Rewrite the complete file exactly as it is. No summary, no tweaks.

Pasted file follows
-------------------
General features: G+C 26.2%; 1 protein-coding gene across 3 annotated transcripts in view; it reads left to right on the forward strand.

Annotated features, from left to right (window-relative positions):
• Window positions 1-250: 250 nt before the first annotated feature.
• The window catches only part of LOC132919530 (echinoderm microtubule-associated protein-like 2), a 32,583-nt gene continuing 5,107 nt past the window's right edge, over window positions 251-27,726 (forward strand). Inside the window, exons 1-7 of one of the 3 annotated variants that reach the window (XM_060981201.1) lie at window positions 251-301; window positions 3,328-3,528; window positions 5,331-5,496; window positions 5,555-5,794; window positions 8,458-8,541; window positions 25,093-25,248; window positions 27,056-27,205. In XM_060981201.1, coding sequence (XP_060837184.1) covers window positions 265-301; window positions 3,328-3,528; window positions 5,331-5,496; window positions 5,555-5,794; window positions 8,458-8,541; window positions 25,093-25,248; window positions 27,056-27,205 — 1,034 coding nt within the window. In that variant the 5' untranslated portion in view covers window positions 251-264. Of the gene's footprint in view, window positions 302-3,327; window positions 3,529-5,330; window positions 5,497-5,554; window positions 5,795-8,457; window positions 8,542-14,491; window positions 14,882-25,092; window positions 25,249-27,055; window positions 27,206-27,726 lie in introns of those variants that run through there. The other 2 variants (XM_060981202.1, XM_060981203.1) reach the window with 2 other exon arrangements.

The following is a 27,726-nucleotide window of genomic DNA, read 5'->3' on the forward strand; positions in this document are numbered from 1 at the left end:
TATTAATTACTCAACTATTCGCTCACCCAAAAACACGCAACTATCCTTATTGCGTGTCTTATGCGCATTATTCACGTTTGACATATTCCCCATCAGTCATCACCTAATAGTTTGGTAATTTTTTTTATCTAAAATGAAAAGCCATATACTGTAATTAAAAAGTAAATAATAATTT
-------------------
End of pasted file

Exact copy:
General features: G+C 26.2%; 1 protein-coding gene across 3 annotated transcripts in view; it reads left to right on the forward strand.

Annotated features, from left to right (window-relative positions):
• Window positions 1-250: 250 nt before the first annotated feature.
• The window catches only part of LOC132919530 (echinoderm microtubule-associated protein-like 2), a 32,583-nt gene continuing 5,107 nt past the window's right edge, over window positions 251-27,726 (forward strand). Inside the window, exons 1-7 of one of the 3 annotated variants that reach the window (XM_060981201.1) lie at window positions 251-301; window positions 3,328-3,528; window positions 5,331-5,496; window positions 5,555-5,794; window positions 8,458-8,541; window positions 25,093-25,248; window positions 27,056-27,205. In XM_060981201.1, coding sequence (XP_060837184.1) covers window positions 265-301; window positions 3,328-3,528; window positions 5,331-5,496; window positions 5,555-5,794; window positions 8,458-8,541; window positions 25,093-25,248; window positions 27,056-27,205 — 1,034 coding nt within the window. In that variant the 5' untranslated portion in view covers window positions 251-264. Of the gene's footprint in view, window positions 302-3,327; window positions 3,529-5,330; window positions 5,497-5,554; window positions 5,795-8,457; window positions 8,542-14,491; window positions 14,882-25,092; window positions 25,249-27,055; window positions 27,206-27,726 lie in introns of those variants that run through there. The other 2 variants (XM_060981202.1, XM_060981203.1) reach the window with 2 other exon arrangements.

The following is a 27,726-nucleotide window of genomic DNA, read 5'->3' on the forward strand; positions in this document are numbered from 1 at the left end:
TATTAATTACTCAACTATTCGCTCACCCAAAAACACGCAACTATCCTTATTGCGTGTCTTATGCGCATTATTCACGTTTGACATATTCCCCATCAGTCATCACCTAATAGTTTGGTAATTTTTTTTATCTAAAATGAAAAGCCATATACTGTAATTAAAAAGTAAATAATAATTT